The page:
Right before I left Atlanta to learn about Coke operations in Asia about 11 years ago, then-CEO Douglas Ivester had a suggestion. He told me to ask company execs in China, Japan and Vietnam about their vision for their markets in 100 years.
As the newspaper’s beverage reporter at the time, Ivester’s suggestion seemed less odd to me than it might to you. Of all the companies I’ve covered, execs at Coke think further into the future than any others. The company doesn’t plan for marathons. It’s in the ultramarathon business.
That’s probably one of the reasons Coke is celebrating its 125th anniversary May 8. So with Ivester’s suggestion in mind, I asked current CEO Muhtar Kent how he views the next 125 years when I sat down with him recently. I figured someone on North Avenue already has the game plan detailed in a loose-leaf book divided by decades.
“In the world, 125 years is nothing, particularly where I come from,” said Kent, who grew up in Turkey. “When you’re walking in the fields, you stumble on artifacts that are 2,000 [or] 3,000-years-old everywhere. … But I think it would be wrong for me to try to paint you a picture of the next 125 years.”
Instead, Kent said, he’s focusing on 2020. That’s when the hard-charging exec hopes the Coke system will double its global revenue. In other words, Kent wants to take about a decade for Coke and its bottlers to replicate what took a century-and-a-quarter to do.
Isn’t that too ambitious when the system’s annual revenue is already in the $100 billion neighborhood? (Coke’s is $35 billion of that, with the bottlers and distributors accounting for the rest.)
“It’s not for the fainthearted, but it’s achievable,” Kent, 58, said.
One of the keys to getting there, he said, is to pose the right questions to the largely independent bottlers (Coke has ownership stakes in some) who produce and distribute the drinks in more than 200 countries. As far as Kent is concerned, Socrates was on to something.
“What are we doing well? What are we not doing well? How should we go forward? What do you think of the next 10 years? What’s achievable? What’s not achievable? Do we have the right portfolio? Do we have the right marketing? Do we have the right message?”
The company’s plan for 2020 incorporates answers from the bottlers, Kent said. The plan also is based on a key demographic prediction — an additional one billion people are expected to enter the middle class around the world during that time.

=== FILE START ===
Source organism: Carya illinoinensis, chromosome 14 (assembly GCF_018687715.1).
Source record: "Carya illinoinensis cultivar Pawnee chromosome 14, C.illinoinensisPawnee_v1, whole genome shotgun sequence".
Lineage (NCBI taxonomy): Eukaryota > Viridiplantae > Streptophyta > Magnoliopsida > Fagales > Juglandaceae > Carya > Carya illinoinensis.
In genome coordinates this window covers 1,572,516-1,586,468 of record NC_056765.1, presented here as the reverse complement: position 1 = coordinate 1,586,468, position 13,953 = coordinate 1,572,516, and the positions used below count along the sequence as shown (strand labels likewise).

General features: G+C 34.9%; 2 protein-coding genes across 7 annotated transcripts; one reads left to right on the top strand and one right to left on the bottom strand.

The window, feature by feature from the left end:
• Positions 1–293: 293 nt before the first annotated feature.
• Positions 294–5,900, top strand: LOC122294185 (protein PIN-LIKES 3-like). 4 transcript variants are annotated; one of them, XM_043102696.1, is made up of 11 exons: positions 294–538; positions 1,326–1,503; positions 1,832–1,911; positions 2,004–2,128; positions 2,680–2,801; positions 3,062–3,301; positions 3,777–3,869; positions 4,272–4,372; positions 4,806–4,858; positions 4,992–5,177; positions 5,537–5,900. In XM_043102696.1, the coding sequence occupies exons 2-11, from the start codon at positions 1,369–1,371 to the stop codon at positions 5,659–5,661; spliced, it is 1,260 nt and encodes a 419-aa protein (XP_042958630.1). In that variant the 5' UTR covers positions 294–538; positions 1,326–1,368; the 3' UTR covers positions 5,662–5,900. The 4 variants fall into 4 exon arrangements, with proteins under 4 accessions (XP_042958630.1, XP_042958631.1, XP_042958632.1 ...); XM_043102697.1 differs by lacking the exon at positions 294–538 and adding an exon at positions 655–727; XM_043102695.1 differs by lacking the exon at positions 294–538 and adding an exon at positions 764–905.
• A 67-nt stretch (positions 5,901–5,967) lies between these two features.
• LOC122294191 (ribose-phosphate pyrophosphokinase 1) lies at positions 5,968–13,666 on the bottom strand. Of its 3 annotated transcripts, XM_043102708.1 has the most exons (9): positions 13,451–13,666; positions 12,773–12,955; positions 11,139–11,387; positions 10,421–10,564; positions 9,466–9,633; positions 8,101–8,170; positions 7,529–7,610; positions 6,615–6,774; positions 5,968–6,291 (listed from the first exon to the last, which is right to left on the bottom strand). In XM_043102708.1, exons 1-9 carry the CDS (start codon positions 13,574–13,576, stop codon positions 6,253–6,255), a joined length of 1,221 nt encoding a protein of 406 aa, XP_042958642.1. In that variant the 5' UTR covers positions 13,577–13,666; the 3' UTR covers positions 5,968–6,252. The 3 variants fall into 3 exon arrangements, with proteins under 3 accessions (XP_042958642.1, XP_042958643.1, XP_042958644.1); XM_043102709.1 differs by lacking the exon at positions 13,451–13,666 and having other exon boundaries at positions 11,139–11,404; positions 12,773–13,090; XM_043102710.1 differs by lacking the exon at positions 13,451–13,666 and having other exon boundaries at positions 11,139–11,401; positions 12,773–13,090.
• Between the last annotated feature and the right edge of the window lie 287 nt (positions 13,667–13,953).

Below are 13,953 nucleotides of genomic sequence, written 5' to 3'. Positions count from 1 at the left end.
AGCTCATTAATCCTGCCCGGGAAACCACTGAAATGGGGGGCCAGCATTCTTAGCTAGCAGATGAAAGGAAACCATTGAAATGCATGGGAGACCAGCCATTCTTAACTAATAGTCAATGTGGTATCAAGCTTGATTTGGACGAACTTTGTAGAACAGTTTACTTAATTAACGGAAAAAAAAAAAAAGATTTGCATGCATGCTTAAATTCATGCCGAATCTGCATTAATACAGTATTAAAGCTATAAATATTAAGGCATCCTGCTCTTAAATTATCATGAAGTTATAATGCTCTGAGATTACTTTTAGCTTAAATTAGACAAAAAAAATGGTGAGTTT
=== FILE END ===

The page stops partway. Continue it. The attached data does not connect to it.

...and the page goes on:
The importance of that number cannot be overstated. A huge share of the Coke system’s future growth will come from the developing world. But right now, much of that world cannot afford a Coke, Sprite or Fanta, or any bottled or canned drink for that matter. As their economies and household incomes grow, however, more consumers there will be able to buy soft drinks.
“That led us to believe that what we’re talking about [doubling revenue] is not just a simple, pie-in-the-sky [notion], but is actually very difficult but achievable,” Kent said.
He knows there are short-term and long-term challenges. Some of the much-publicized ones include health and obesity concerns, water and environmental issues, Pepsi and other competitors, and coming up with the next blockbuster drinks.
There’s also one that gets less attention. The balance of power between companies and consumers is continuing to shift in the consumers’ direction. There was a time in Coke’s history when one clever TV commercial could drive up sales significantly. The growth of the Internet, the splintered media and ad markets and the explosion of brands have changed that.
“Consumers will increasingly vote for products — not just in liquid beverages … in everything,” Kent said. “We cannot make the decision for the consumer.”
One of the biggest threats to Coke, Kent said, is if it’s “not close enough to our consumer, who is changing rapidly.” That means his vision for 2020 will require consistent updates.
“It doesn’t mean that it has to be cast in stone,” Kent said.
There are limits to the value of long-term strategies. This powerful company, a global icon, is at the mercy of consumer choice like it never has been before. Its vision will have to be accompanied by consistent execution from all the troops — day in and day out.
And, at the end of the day, that will depend on leadership — his.
- Henry Unger, The Biz Beat
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